Vin Diesel is trying to start yet another action franchise with Bloodshot—a superhero created neither by Marvel nor D.C., but by another remarkably successful publisher, Valiant. An entire comic book universe would follow on the success of the movie, taking its graphics and aesthetics from modern warfare computer games, eschewing the mythological and magical trappings of Marvel in favor of sci-fi technology.
Bloodshot is a fascinating new kind of superhero, psychologically as well as aesthetically. He is not sarcastic like Marvel characters; how could he be, when he is endlessly forced to relive a tragedy? His enemies are not colorful aliens, but corporations and scientists who use technology to enslave humanity. Unlike the frivolous stories Marvel tells so well, Bloodshot’s story is as grim as his name and the inhuman techno-corporate setting he moves in.
Bloodshot’s angry body
Diesel plays a veteran of our Middle Eastern wars. Killed in action, his body was acquired by a defense contractor and technologically resurrected. His blood was replaced with nano-robots which amplify his powers and continuously heal his injuries, making him almost immortal for a while, but utterly dependent on energy. He gained power, but lost his freedom. Worse, he is the mental slave of a villainous doctor-scientist trying to revolutionize warfare, played by the wonderful Guy Pearce.
This is our introduction to a question we don’t often hear: how do you create a god, a being so powerful it overcomes our limits? And how do you control such a being? Our villain astutely uses Bloodshot’s morality against him. Every time he is awakened from techno-induced sleep, he experiences a nightmare, reliving the murder of his beloved, which he is forced helplessly to watch before being killed himself.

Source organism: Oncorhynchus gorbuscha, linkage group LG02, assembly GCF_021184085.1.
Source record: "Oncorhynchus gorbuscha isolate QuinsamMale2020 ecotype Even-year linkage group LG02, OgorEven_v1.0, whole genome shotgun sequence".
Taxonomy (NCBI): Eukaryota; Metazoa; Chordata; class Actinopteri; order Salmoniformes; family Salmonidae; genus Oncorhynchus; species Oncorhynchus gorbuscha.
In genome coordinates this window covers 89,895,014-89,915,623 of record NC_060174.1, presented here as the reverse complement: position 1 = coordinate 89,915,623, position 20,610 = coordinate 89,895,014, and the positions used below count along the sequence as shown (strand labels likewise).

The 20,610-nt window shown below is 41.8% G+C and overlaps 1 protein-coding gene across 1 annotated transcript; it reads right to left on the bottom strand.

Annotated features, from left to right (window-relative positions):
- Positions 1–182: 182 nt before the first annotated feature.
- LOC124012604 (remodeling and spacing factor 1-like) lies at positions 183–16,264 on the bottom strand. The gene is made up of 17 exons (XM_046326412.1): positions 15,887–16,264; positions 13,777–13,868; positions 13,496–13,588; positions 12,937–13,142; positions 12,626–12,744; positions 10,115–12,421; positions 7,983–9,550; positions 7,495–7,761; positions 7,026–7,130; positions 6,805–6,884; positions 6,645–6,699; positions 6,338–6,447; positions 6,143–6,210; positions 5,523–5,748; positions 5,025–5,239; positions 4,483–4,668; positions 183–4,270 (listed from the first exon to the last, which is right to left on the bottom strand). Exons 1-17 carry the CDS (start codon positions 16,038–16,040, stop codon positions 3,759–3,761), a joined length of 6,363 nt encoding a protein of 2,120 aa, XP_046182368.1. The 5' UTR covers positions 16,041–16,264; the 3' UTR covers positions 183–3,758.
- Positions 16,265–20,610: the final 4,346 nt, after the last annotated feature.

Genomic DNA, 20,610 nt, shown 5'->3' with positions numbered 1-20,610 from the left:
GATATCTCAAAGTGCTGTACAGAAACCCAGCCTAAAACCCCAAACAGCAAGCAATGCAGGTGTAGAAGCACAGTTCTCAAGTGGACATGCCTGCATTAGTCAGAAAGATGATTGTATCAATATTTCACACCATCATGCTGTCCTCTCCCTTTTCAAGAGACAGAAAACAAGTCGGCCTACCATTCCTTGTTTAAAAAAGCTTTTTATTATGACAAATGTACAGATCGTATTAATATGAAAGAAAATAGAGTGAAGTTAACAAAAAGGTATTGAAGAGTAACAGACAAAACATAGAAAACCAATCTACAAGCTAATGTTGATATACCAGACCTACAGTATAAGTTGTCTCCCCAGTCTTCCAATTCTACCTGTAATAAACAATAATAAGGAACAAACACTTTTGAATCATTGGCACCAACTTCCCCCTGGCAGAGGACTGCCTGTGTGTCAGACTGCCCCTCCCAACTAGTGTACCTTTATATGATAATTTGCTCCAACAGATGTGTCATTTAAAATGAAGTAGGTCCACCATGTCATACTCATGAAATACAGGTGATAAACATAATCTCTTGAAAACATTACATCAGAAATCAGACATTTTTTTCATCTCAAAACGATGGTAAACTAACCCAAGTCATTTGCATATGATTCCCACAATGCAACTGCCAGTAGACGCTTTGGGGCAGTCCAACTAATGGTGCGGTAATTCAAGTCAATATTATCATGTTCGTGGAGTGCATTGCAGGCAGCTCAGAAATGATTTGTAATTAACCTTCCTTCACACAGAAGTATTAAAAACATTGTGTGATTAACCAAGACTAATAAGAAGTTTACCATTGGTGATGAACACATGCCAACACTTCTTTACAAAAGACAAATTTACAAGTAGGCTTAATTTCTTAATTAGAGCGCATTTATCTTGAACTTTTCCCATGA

When Bloodshot is set loose to hunt down the man responsible for the murders, his sense of outrage and his moral indignation make him thoughtless—he becomes the perfect weapon, one which will not fail or err, because it really wants to kill its target. This takes war from missiles to smart missiles to living, breathing, thinking missiles. Military technology overpowers Bloodshot’s soul, because it offers the power necessary for vengeance.
Love of justice and revenge
Curiously, Bloodshot’s superhuman power is tied up with his all-too-human vulnerability, fear, and loss. He is forced again and again to remember how much he loved the woman he lost and how beautiful their life together was, until he forgets that he freely chose the life of a soldier. His full and fierce identification with his peaceful beloved, and the grief of losing her, the suffering and the guilt, leads him to seek revenge.
He wants justice, as he thinks, except he is being manipulated through virtual reality. Again and again, he is sent out to destroy his villainous doctor’s enemies. He does achieve poetic justice this way: everyone involved in creating this horrifying nightmare for him ends up dead. But this depends on the terrible injustice of these technological wizards, who fall out among themselves and grab all weapons at hand, including people.